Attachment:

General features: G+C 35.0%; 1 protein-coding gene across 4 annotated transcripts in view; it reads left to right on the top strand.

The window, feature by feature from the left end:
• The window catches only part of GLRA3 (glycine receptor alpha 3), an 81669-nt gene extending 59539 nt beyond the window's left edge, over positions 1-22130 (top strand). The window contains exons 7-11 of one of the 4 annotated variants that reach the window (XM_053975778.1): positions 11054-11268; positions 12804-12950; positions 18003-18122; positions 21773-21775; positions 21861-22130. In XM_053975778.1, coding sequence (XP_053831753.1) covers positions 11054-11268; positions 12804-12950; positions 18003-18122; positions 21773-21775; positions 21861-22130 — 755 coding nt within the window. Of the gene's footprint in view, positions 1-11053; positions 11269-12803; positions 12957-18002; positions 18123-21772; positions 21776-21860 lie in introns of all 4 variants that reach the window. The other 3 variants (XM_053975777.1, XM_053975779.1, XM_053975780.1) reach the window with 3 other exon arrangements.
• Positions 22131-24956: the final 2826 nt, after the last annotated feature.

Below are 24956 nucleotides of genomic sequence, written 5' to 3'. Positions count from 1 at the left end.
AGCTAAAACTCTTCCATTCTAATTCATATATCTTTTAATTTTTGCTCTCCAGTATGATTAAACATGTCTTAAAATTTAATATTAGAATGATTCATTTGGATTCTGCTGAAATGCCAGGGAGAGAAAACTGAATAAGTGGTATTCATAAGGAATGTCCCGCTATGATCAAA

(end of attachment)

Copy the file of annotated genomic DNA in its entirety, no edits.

General features: G+C 35.0%; 1 protein-coding gene across 4 annotated transcripts in view; it reads left to right on the top strand.

The window, feature by feature from the left end:
• The window catches only part of GLRA3 (glycine receptor alpha 3), an 81669-nt gene extending 59539 nt beyond the window's left edge, over positions 1-22130 (top strand). The window contains exons 7-11 of one of the 4 annotated variants that reach the window (XM_053975778.1): positions 11054-11268; positions 12804-12950; positions 18003-18122; positions 21773-21775; positions 21861-22130. In XM_053975778.1, coding sequence (XP_053831753.1) covers positions 11054-11268; positions 12804-12950; positions 18003-18122; positions 21773-21775; positions 21861-22130 — 755 coding nt within the window. Of the gene's footprint in view, positions 1-11053; positions 11269-12803; positions 12957-18002; positions 18123-21772; positions 21776-21860 lie in introns of all 4 variants that reach the window. The other 3 variants (XM_053975777.1, XM_053975779.1, XM_053975780.1) reach the window with 3 other exon arrangements.
• Positions 22131-24956: the final 2826 nt, after the last annotated feature.

Below are 24956 nucleotides of genomic sequence, written 5' to 3'. Positions count from 1 at the left end.
AGCTAAAACTCTTCCATTCTAATTCATATATCTTTTAATTTTTGCTCTCCAGTATGATTAAACATGTCTTAAAATTTAATATTAGAATGATTCATTTGGATTCTGCTGAAATGCCAGGGAGAGAAAACTGAATAAGTGGTATTCATAAGGAATGTCCCGCTATGATCAAA